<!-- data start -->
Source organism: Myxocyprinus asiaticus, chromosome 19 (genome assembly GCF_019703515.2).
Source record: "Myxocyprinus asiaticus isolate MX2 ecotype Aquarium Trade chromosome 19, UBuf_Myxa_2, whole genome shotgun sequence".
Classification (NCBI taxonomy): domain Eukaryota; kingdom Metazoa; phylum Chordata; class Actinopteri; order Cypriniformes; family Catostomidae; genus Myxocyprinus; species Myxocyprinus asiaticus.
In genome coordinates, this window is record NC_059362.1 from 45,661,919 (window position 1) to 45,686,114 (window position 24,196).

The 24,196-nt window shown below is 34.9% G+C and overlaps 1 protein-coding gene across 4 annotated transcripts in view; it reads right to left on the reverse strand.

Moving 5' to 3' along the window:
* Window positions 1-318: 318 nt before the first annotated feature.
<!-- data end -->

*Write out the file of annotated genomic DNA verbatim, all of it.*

Source organism: Myxocyprinus asiaticus, chromosome 19 (genome assembly GCF_019703515.2).
Source record: "Myxocyprinus asiaticus isolate MX2 ecotype Aquarium Trade chromosome 19, UBuf_Myxa_2, whole genome shotgun sequence".
Classification (NCBI taxonomy): domain Eukaryota; kingdom Metazoa; phylum Chordata; class Actinopteri; order Cypriniformes; family Catostomidae; genus Myxocyprinus; species Myxocyprinus asiaticus.
In genome coordinates, this window is record NC_059362.1 from 45,661,919 (window position 1) to 45,686,114 (window position 24,196).

The 24,196-nt window shown below is 34.9% G+C and overlaps 1 protein-coding gene across 4 annotated transcripts in view; it reads right to left on the reverse strand.

Moving 5' to 3' along the window:
* Window positions 1-318: 318 nt before the first annotated feature.